About a year ago I discovered Pierce Brown’s incredible series Red Rising, and after some initial resistance, I was quickly enthralled by its incredible action, compelling story, awesome characters, and enticing writing.
I devoured the three books in the series, and then immediately dove back in for a reread.
I enjoyed the trilogy more than I had enjoyed any other new series in a long time.
To me, Golden Son was the best book of the trilogy, but the original Red Rising remains my favorite.
As I’m sure you can expect, I was supremely excited when the sequel trilogy was announced, and eagerly related the release of Iron Gold.
During the months before its release, I read the Sons of Ares comic series, which was a nice way to stay connected to the Red Rising universe, but still proved to be unsatisfying to my ravenous appetite.
When it was announced that Iron Gold would have four POV characters including Darrow, but not solely him, I was annoyed.
Darrow is one of my favorite characters of all time, he’s awesome, why would I want to hear from anyone else?
But then I figured, the guy Cassius is pretty cool, as is Mustang, and a Sevro POV would be absolutely incredible. So, with this in mind, I came around to the idea.
Then it was announced that the POV characters would be Darrow, Lyria (a Red), Ephraim (a Gray), and Lysander deposed heir of the Society.
And the selfish feelings of annoyance arrived again.
I understood Brown’s reasoning for including the characters, but struggled with the idea that new characters could come close to matching the excitement and thrill of reading Darrow’s POV.
Still, despite my doubts, I was excited for Iron Gold to arrive.
Eight days ago it finally did.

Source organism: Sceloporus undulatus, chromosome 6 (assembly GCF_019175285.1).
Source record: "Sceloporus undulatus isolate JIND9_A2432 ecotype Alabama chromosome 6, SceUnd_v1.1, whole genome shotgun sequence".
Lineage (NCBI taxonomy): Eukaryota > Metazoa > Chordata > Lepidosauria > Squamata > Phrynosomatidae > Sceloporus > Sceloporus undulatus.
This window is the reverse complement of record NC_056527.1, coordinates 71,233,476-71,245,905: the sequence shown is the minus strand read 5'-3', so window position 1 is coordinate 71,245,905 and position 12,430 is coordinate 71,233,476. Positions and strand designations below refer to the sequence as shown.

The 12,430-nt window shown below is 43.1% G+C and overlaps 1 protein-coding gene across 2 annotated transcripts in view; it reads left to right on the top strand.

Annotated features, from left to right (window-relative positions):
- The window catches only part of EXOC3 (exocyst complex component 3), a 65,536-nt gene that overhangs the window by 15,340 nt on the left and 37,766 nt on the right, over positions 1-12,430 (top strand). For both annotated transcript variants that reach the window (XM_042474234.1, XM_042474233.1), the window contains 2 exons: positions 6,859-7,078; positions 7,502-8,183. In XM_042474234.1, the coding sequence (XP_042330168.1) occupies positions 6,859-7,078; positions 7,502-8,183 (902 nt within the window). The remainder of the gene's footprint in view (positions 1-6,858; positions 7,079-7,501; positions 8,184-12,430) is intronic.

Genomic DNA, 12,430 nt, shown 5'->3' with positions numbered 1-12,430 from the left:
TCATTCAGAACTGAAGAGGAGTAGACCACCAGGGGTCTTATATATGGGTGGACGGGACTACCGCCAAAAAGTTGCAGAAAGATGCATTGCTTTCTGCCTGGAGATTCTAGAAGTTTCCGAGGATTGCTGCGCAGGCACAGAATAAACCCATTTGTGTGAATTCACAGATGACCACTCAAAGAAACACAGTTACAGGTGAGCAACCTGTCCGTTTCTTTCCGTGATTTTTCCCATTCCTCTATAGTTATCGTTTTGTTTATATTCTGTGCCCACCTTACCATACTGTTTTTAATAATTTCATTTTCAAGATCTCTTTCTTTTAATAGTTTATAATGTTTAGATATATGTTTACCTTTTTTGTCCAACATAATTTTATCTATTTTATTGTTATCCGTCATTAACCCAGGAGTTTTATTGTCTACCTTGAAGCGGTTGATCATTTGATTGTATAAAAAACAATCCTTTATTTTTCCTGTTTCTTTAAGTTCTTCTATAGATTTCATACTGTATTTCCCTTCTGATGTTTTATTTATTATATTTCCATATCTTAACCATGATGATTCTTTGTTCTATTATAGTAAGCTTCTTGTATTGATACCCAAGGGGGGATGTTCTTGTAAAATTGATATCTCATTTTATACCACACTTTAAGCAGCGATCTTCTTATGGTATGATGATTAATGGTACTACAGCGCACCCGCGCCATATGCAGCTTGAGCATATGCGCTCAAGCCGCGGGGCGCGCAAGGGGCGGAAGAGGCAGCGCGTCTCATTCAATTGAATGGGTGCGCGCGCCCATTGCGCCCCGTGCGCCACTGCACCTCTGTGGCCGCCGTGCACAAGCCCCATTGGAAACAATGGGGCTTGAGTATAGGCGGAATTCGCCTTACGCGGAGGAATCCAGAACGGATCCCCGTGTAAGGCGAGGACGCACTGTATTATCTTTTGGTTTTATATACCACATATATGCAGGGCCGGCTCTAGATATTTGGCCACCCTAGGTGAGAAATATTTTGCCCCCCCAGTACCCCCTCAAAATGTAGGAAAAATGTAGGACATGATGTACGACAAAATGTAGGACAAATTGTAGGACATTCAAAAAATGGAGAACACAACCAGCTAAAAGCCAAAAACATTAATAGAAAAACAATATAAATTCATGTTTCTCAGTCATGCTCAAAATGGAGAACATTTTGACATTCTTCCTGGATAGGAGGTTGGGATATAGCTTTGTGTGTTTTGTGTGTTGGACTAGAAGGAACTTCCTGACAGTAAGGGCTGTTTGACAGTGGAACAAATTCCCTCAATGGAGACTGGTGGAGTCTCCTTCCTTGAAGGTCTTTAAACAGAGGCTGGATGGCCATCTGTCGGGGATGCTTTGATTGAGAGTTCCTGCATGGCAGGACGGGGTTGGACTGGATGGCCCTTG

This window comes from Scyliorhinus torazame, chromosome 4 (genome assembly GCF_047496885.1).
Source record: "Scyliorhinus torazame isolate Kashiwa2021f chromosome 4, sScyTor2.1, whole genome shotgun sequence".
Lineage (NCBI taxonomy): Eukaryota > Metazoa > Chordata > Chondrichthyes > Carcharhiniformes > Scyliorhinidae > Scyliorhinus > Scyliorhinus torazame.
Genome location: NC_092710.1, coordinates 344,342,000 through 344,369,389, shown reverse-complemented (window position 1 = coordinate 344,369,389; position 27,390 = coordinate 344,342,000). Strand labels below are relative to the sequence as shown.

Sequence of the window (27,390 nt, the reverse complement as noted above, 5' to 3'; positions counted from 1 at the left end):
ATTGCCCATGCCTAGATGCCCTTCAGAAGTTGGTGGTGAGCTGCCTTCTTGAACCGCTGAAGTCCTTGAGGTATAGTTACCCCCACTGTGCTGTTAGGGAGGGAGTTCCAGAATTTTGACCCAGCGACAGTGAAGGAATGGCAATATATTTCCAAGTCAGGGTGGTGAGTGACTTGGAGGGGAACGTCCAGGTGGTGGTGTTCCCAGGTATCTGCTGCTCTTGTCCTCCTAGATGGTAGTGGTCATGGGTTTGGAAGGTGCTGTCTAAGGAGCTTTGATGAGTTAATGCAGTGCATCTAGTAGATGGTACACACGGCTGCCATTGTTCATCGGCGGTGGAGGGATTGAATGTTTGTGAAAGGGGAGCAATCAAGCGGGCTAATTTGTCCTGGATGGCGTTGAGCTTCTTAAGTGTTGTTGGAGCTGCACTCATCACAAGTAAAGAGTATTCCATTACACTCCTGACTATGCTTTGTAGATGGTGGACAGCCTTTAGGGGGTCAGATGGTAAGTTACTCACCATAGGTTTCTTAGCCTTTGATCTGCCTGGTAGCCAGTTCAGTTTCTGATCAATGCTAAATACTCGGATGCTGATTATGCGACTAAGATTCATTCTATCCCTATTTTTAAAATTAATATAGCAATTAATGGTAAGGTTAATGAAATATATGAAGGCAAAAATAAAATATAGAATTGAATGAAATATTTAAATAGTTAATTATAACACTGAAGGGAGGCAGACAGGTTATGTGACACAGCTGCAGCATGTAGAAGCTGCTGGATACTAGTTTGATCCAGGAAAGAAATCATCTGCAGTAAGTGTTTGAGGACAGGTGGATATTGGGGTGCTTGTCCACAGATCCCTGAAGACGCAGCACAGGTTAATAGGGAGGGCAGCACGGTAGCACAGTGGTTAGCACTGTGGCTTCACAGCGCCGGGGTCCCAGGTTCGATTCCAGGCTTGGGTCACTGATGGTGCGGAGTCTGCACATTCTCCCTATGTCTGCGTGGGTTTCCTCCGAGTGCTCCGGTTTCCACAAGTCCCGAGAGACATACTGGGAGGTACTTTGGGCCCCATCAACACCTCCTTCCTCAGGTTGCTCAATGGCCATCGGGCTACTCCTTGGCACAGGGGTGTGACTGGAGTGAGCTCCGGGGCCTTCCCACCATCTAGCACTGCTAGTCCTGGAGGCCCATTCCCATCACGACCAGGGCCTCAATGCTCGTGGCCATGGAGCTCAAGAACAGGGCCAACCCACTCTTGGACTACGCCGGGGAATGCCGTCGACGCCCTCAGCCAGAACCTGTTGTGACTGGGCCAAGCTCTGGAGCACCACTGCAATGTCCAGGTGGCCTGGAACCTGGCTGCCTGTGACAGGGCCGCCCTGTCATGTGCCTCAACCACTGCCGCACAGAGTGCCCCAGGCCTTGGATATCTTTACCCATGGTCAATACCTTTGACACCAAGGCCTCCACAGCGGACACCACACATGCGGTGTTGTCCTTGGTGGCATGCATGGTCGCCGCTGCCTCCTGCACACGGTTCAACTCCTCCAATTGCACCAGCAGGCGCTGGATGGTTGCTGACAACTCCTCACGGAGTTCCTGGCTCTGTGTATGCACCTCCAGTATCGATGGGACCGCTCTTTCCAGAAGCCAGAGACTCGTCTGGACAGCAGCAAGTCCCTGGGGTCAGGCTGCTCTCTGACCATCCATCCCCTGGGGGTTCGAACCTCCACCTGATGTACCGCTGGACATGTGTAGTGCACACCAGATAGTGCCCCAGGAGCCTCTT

I planned on reading it all immediately, but unfortunately my skills have slipped some from my book reading prime.
(I’m also busier now than I was in 9th grade, but only a pixie makes excuses for his own failings).
I finished the book in a week, and enjoyed it considerably.
The next paragraph or so will be spoiler free (for Iron Gold), but after that, I’m going to delve into some spoilers.
So, I would say this was probably my 3rd favorite book of the series. The order goes:
1. Red Rising: I think Golden Son is better, but this one started my love affair with the series
and that feeling is hard to beat.
2. Golden Son: Has probably the two best scenes in the series, the duel with Cassius and the
and the Iron Rain on Mars.
3. Iron Gold: I’ll delve in more in the spoiler section, but I was riveted throughout.
4. Morning Star: Probably unfairly downgraded because of the bittersweet nature of the
series “ending” with this book.
Still spoiler free.
I will say, I enjoyed all of the POVs (some more than others) and came to really appreciate what was going on with those characters.
All four were important for showing what was going on in different parts of the world.
That said, I did find myself groaning when I had to switch POVs (especially when switching from Darrow’s) but all in all, I did enjoy them all.